The slower performance is not just disappointing to see, but because of the pairing and firmware configurations, the newer revisions would not have likely made it onto our list of the best SSDs. Or if they landed there, they wouldn't have remained as long as the original model did. And for those buying the drive now based on our original review, there's no real way of knowing whether you're buying version one, v2, or v3. Heck, there could be more versions out there that we don't even know about. And with other companies starting to pull similar tricks, it's tough to say for sure exactly what you're getting at all -- unless you opt for a company like Samsung, which makes its own flash and controllers, so doesn't have the same worries about component supply.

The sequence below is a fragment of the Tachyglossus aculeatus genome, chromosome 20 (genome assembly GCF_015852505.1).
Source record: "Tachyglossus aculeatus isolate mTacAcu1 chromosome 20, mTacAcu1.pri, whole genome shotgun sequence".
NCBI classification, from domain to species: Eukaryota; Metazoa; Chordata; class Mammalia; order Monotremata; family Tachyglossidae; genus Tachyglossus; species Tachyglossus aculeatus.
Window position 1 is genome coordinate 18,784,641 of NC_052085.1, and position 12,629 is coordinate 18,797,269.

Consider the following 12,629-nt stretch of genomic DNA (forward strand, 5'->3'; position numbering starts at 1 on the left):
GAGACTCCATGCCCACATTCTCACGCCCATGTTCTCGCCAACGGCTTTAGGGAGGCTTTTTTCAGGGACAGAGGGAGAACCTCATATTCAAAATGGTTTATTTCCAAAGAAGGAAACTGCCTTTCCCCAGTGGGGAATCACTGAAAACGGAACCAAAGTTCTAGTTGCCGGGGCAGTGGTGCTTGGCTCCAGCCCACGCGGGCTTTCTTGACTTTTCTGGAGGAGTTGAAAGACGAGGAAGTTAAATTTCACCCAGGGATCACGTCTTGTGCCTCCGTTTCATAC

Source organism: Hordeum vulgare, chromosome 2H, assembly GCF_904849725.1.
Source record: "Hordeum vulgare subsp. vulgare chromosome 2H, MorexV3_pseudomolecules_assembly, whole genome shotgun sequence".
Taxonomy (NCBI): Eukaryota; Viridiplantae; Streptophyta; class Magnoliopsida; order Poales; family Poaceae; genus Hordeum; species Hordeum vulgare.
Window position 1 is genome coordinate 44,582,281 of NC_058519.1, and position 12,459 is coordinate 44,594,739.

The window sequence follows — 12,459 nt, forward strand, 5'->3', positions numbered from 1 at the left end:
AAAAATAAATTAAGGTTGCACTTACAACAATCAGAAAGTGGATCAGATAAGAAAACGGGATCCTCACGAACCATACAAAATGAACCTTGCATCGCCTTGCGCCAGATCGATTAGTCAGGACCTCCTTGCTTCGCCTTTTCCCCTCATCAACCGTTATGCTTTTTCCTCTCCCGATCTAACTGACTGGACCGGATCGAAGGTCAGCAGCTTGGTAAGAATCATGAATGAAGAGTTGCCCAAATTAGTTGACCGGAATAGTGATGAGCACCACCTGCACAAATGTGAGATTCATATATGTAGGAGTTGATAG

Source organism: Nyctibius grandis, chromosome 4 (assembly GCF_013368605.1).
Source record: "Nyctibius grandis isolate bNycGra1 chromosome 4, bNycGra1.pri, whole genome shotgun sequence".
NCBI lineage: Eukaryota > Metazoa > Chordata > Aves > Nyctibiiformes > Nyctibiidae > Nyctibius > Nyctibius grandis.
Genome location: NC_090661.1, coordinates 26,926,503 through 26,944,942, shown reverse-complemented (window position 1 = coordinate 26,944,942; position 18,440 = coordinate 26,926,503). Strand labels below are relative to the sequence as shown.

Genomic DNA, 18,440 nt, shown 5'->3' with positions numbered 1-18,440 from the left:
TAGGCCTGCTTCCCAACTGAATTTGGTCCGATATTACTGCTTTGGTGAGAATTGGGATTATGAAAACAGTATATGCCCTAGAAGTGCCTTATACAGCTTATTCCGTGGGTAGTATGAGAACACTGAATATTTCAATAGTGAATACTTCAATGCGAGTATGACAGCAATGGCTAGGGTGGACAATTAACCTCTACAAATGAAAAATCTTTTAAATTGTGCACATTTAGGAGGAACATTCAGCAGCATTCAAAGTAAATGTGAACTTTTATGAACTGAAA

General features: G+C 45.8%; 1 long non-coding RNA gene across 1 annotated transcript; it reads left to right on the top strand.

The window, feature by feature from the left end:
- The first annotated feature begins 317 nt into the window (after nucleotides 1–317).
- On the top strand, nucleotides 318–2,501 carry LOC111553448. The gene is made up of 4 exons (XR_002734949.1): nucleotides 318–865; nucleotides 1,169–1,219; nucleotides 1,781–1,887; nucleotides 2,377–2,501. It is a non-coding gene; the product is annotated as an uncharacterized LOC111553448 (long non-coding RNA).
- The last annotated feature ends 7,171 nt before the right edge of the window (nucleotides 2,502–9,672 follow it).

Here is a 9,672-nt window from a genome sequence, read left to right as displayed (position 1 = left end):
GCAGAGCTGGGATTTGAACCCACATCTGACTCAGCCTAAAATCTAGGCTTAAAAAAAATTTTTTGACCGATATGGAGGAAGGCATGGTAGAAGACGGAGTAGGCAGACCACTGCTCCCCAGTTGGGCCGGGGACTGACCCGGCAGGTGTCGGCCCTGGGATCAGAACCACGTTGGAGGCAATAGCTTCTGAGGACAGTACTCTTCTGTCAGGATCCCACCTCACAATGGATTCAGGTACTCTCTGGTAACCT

When buying an SSD is a gamble: manufacturer swapping NAND and SSD controllers
Posted on Friday, Dec 04 2020 @ 11:54 CET by Thomas De Maesschalck
Tom's Hardware highlights an issue that isn't really new, but still a problem for consumers. The website illustrates that various SSD makers are swapping components without informing consumers. Previously, some manufacturers were known to change the NAND flash memory after a device's release but now this practice has also extended to the SSD controller. It's primarily smaller brands that silently make these changes. Tom's Hardware tested three different versions of one SSD SKU and discovered massive performance differences, with one disk being a whopping 41 percent slower for some tasks.